Figure 1. Posterior view of an opened SI joint illustrating the kidney-shaped lateral portion of the sacrum and medial aspect of the ilium, along with the articular capsule anteriorly and the interossesous sacroiliac ligaments (torn away) posteriorly.

(From Cramer GD, Chae-Song R: The Sacrum, Sacroiliac Joint, and Coccyx, Spine, Spinal Cord, and ANS, Second Edition. Edited by Cramer GD, Darby SA. St. Louis, Elsevier Mosby, 2005, pp 308-336)

Figure 2. Figure showing the ligaments of the SI joint

Figure 2. Figure showing the ligaments of the SI joint in the A. Anterior view, B. Posterior view and C. Horizontal section. Figure C illustrates that an articular capsule lines the anterior aspect of the joint and the posterior aspect is covered by the interosseous sacroiliac ligament.

(From Cramer GD, Chae-Song R: The Sacrum, Sacroiliac Joint, and Coccyx, Spine, Spinal Cord, and ANS, Second Edition. Edited by Cramer GD, Darby SA. St. Louis, Elsevier Mosby, 2005, pp 308-336)

Anatomy

The SIJ is a large kidney-shaped, diarthrodial synovial joint of variable size, shape and contour. It is formed by the lateral portion of the sacrum and medial aspect of the ilium (Figure 1). The cephalad limb of this surface is oriented posteriorly and superiorly, and the caudad limb is oriented posteriorly and inferiorly. An articular capsule lines the SIJ’s anterior aspect, whereas the SIJ’s posterior aspect is covered by the interosseous sacroiliac ligament (Figure 2).[11-13] Thus, the majority of the true joint space is limited to the anterior portion; however, there is a small part of the synovial joint space that extends to the posterior and inferior portion of the SI apposition. This inferior portion of the joint is most commonly accessed for intra-articular injection. The joint’s stability comes not only from a complex network of surrounding ligaments, but also from a series of interlocking elevations and depressions, which become more irregular with age and can be altered with trauma. Stability can be reduced in conditions that promote ligamentous laxity.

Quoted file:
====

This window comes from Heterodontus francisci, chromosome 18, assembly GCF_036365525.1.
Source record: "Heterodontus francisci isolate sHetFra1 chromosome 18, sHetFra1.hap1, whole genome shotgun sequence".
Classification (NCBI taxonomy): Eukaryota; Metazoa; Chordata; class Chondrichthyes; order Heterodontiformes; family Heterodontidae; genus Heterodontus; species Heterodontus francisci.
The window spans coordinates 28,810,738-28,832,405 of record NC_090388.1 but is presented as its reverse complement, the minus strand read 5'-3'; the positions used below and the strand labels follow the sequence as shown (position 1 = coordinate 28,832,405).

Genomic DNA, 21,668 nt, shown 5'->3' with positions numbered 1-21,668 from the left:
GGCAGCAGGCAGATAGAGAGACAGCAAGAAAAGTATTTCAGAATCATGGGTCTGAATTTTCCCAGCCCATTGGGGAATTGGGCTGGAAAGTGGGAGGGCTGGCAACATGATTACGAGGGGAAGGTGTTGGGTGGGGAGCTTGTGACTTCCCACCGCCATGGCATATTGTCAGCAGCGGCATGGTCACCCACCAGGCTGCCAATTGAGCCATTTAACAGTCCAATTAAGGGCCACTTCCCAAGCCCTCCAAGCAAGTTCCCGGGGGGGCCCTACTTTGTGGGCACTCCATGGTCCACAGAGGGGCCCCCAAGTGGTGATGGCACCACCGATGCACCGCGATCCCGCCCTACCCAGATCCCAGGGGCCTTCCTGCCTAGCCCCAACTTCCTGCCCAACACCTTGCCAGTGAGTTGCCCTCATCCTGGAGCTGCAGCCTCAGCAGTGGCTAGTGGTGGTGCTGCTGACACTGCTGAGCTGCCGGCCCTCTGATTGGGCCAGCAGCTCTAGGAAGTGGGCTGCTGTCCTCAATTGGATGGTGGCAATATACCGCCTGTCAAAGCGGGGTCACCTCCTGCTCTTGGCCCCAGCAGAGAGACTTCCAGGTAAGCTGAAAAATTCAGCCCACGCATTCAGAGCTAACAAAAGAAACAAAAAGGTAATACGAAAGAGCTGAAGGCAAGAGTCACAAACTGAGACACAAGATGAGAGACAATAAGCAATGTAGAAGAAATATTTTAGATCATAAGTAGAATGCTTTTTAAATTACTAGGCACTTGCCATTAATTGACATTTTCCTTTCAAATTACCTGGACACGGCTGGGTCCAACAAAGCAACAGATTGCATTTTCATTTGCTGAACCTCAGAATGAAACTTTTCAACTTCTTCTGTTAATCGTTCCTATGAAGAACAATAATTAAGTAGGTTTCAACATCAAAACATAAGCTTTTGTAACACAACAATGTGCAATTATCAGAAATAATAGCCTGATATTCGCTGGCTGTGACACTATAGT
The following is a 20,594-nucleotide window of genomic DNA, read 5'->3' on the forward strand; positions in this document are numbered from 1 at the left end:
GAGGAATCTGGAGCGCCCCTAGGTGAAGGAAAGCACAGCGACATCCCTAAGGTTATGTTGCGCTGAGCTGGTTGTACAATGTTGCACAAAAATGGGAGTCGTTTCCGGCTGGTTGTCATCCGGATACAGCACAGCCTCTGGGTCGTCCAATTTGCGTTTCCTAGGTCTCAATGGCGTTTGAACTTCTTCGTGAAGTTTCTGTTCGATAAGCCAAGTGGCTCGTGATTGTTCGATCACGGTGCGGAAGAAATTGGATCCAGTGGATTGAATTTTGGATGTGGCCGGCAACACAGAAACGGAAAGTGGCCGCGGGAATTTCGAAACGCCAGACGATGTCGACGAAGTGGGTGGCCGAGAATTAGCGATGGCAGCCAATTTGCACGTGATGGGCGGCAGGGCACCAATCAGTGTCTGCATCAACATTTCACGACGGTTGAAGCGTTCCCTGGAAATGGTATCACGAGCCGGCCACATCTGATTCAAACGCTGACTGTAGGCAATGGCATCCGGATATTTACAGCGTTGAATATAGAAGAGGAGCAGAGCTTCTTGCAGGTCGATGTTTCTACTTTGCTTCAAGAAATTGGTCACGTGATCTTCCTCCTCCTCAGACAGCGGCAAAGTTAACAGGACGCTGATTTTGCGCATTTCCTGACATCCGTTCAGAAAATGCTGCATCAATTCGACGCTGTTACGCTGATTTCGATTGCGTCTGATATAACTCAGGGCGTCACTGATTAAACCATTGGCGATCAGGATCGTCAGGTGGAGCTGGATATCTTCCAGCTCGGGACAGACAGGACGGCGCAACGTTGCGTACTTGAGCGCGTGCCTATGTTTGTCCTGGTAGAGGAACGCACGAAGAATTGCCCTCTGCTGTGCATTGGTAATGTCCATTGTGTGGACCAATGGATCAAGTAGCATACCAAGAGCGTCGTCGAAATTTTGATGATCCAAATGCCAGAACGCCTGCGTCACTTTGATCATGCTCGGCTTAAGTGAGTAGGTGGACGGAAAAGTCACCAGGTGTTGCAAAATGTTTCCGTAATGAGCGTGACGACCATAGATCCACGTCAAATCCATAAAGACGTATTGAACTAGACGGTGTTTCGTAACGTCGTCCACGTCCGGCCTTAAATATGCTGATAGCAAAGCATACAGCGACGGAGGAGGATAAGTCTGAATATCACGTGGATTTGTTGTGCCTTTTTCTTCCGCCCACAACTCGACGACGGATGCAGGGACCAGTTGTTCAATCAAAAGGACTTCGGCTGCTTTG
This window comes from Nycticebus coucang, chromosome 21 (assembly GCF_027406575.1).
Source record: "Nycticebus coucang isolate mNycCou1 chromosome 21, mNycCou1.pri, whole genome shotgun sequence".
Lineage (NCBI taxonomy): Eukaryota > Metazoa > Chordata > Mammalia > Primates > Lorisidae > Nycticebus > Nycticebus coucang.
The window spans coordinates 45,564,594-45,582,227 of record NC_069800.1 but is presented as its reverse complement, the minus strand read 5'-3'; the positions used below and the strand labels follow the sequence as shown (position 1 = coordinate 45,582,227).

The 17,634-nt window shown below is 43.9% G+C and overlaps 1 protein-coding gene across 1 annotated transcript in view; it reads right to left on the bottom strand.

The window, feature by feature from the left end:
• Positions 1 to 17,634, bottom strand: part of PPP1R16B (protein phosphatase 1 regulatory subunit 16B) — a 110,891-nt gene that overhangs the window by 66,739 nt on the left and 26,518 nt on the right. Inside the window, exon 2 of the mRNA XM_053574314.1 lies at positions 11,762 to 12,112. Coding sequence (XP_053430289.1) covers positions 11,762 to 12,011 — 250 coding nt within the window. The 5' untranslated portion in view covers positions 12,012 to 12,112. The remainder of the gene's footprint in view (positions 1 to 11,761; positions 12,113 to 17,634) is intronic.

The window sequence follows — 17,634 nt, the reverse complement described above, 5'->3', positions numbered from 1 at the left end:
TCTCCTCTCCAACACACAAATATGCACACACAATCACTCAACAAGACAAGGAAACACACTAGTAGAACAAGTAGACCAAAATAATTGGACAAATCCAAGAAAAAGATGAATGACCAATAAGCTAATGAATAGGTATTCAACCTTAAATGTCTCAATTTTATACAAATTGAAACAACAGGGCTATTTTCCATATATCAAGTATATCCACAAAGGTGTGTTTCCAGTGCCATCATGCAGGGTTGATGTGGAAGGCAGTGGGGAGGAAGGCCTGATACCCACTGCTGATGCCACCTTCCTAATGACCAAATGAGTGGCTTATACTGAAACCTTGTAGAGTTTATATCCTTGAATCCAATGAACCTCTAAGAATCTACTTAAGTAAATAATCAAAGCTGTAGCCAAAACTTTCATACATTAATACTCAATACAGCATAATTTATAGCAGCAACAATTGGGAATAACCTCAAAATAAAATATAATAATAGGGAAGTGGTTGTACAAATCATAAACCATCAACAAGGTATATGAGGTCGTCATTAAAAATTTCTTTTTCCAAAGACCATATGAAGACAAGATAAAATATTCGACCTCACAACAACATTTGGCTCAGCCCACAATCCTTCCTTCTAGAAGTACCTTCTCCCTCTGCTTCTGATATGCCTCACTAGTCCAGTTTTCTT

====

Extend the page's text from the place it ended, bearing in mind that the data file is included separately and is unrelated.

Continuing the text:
The SIJ is supported by an intricate system of ligaments. The interosseous ligament is the strongest ligament in the body and, along with other key ligaments, serves to tightly connect the sacrum and ilium together (see Figures 1 and 2C).[11] It acts to stabilize the joint and serves as the posterior joint border. The long (vertically oriented) and short (horizontally oriented) posterior sacroiliac ligaments cover the interosseous ligament (Figure 2B). The anterior surface (pelvic side) of the SIJ is covered by the anterior (ventral) sacroiliac ligament (Figure 2A), which provides less support than the posterior ligaments. The sacrotuberous, sacrospinous and iliolumbar ligaments also provide stability to the SIJ (Figure 3).[13] There are many other ligaments and muscles (a few of which include gluteus maximus and medius, piriformis, biceps femoris muscles) that contribute to the stability of the joint and restrict excessive motions during activities, such as walking, standing and sitting.

Figure 3. Figure illustrating the ligaments of the SIJ in both a posterior (top) and anterior (bottom) view.